Often, in meeting with technical and business executives of the organization, I get asked if they really need to put together an information strategy for the organization. My answer is always a firm “Yes!” followed by “If you’d like to be able to find any piece of information later.”
As it stands, within the past few years, a number of organizations have started to implement an organizational information strategy. These companies recognize that information is an organizational asset and should be maintained as such. They also recognize the lack of a central strategy has created major problems across the organization.
One of these problems is the inability of the people in the organization to find accurate and qualified information. IDC estimates that 15-to-30 percent of a knowledge-worker’s time is spent seeking specific information and that fruitless information searches cost the Fortune 500 alone as much as $8.5 billion a year in lost productivity. Such major losses could be rectified by making the needed information available as needed.
What Is Information Strategy
I define information strategy as an organization’s unified blueprint for capturing, integrating, processing, delivery, and presentation of information in a clean, consistent, and timely manner. All information in an organization should meet a certain standard for quality.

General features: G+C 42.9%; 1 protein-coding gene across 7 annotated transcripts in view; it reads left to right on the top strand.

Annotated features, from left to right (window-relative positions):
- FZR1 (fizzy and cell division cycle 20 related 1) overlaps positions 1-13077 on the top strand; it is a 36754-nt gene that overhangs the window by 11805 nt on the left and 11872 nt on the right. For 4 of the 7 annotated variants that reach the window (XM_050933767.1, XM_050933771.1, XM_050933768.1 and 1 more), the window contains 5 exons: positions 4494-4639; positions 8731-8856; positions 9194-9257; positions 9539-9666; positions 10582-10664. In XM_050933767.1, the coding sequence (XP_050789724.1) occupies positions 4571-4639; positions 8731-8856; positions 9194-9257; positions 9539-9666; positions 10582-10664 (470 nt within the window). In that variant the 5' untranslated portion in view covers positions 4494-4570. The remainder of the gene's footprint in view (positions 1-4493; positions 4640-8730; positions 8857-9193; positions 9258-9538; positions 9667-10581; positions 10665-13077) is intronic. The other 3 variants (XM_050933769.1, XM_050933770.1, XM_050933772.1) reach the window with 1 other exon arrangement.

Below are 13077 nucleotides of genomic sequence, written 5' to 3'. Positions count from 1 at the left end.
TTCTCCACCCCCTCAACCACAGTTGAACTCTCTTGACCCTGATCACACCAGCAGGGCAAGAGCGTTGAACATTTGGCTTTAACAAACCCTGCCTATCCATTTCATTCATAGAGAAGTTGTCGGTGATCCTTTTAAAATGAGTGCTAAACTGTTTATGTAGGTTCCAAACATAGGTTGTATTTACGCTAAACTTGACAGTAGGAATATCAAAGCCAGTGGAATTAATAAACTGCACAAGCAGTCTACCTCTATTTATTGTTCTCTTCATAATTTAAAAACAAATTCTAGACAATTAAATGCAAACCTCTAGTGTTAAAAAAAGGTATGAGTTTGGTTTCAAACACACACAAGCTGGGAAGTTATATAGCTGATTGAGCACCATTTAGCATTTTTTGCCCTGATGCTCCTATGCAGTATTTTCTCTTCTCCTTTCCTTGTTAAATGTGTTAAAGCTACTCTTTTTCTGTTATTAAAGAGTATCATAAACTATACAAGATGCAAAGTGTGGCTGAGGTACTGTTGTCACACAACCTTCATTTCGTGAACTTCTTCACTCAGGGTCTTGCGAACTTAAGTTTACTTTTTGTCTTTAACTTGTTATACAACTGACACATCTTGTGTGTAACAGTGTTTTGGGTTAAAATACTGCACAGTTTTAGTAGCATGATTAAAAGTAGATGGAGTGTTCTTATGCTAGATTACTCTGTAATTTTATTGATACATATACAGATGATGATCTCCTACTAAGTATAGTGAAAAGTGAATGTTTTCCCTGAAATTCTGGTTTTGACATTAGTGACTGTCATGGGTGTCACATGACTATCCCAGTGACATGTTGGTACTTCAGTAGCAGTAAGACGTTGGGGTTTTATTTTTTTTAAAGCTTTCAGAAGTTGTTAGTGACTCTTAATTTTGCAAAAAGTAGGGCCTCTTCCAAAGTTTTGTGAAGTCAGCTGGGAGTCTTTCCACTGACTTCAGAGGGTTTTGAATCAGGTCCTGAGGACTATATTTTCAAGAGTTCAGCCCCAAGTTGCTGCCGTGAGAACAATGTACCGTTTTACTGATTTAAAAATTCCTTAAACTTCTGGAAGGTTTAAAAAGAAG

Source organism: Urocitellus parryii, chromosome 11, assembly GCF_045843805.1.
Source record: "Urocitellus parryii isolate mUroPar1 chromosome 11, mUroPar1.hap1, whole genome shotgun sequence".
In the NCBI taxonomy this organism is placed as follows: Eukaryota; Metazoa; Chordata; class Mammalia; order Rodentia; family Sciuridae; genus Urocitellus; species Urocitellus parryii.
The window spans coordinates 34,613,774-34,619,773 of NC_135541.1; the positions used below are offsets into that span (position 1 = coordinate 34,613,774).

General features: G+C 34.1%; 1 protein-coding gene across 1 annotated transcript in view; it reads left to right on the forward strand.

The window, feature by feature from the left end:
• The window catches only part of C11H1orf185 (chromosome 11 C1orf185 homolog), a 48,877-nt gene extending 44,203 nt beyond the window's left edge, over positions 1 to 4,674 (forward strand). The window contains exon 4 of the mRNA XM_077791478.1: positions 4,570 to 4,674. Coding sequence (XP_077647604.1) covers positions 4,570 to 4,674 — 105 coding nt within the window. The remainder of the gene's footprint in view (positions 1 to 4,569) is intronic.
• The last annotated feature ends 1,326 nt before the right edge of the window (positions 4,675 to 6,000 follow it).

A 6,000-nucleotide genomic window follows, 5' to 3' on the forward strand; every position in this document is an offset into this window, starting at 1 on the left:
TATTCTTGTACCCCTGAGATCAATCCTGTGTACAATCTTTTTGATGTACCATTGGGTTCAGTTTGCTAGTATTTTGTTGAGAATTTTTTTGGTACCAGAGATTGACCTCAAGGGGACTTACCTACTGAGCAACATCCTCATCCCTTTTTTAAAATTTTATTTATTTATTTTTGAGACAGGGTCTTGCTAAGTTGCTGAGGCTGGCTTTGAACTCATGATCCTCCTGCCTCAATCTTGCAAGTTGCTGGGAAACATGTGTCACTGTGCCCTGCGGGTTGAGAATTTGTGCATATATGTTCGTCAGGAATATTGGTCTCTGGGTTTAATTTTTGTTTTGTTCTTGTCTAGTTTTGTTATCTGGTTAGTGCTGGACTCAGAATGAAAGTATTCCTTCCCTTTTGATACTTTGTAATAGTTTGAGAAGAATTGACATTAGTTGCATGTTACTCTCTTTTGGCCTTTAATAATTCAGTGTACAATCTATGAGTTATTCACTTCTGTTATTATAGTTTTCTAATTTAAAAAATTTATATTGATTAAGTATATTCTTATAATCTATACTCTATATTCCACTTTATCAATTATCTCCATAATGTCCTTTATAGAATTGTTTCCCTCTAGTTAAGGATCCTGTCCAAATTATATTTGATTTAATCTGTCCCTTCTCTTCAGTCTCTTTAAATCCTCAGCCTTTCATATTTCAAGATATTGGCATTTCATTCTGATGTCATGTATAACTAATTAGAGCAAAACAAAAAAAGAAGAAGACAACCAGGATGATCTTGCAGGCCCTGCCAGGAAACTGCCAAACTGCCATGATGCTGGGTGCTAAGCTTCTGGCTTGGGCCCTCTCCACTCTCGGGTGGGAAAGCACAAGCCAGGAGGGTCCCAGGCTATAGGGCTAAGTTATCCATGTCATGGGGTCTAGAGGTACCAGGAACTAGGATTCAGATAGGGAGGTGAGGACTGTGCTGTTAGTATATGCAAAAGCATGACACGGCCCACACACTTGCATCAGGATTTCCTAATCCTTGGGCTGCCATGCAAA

It should be delivered consistently across the organization, i.e., asking for the same information in different divisions should yield the same result, and users and applications shouldn’t have to wait long to get their requested information.
As an analogy, one could compare information in an organization to water in a typical metropolis. In the old days, as people built a house, they’d also dig a well in their backyard to reach water needed for drinking, cooking or cleaning. This water was hardly shared and was not necessarily clean.
If the building next door needed water and did not have a well people had to grab a bucket, go next door, take water from the well, and carry it to their own building.
As people matured in the art of city planning, we learned to think of water as a common utility and to integrate, clean, and distribute it from a central organization in the metropolis. You might say that we, as the residents of a metropolis, have an unsigned contract with our metropolitan water department to provide us with clean, consistent, and timely water.
Basically, regardless of where you are in the metropolis, you can trust that the water is consistent, has met certain level of quality, and if you open the faucet, it will flow.
The same applies to information in the organization. By implementing the same principles as our city planners, we’d be able to capture, integrate, and cleanse the information in a central repository, and to deliver it to our internal and external users in a clean, consistent, and timely manner.